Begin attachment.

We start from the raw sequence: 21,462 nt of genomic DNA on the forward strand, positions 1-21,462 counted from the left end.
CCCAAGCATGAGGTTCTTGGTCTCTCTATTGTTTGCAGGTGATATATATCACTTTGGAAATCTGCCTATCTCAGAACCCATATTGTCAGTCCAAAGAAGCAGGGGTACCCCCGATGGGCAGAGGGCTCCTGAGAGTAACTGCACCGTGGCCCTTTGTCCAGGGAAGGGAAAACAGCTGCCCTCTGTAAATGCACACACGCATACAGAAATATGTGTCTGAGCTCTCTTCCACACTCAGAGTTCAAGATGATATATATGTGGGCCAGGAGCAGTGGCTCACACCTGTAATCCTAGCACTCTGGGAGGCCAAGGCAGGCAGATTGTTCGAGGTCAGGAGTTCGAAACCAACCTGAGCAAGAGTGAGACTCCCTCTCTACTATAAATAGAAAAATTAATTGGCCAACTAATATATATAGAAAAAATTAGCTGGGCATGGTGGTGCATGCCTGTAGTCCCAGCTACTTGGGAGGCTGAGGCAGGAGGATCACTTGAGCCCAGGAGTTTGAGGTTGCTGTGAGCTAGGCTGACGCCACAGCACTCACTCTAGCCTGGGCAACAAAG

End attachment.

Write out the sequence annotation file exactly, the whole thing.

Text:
We start from the raw sequence: 21,462 nt of genomic DNA on the forward strand, positions 1-21,462 counted from the left end.
CCCAAGCATGAGGTTCTTGGTCTCTCTATTGTTTGCAGGTGATATATATCACTTTGGAAATCTGCCTATCTCAGAACCCATATTGTCAGTCCAAAGAAGCAGGGGTACCCCCGATGGGCAGAGGGCTCCTGAGAGTAACTGCACCGTGGCCCTTTGTCCAGGGAAGGGAAAACAGCTGCCCTCTGTAAATGCACACACGCATACAGAAATATGTGTCTGAGCTCTCTTCCACACTCAGAGTTCAAGATGATATATATGTGGGCCAGGAGCAGTGGCTCACACCTGTAATCCTAGCACTCTGGGAGGCCAAGGCAGGCAGATTGTTCGAGGTCAGGAGTTCGAAACCAACCTGAGCAAGAGTGAGACTCCCTCTCTACTATAAATAGAAAAATTAATTGGCCAACTAATATATATAGAAAAAATTAGCTGGGCATGGTGGTGCATGCCTGTAGTCCCAGCTACTTGGGAGGCTGAGGCAGGAGGATCACTTGAGCCCAGGAGTTTGAGGTTGCTGTGAGCTAGGCTGACGCCACAGCACTCACTCTAGCCTGGGCAACAAAG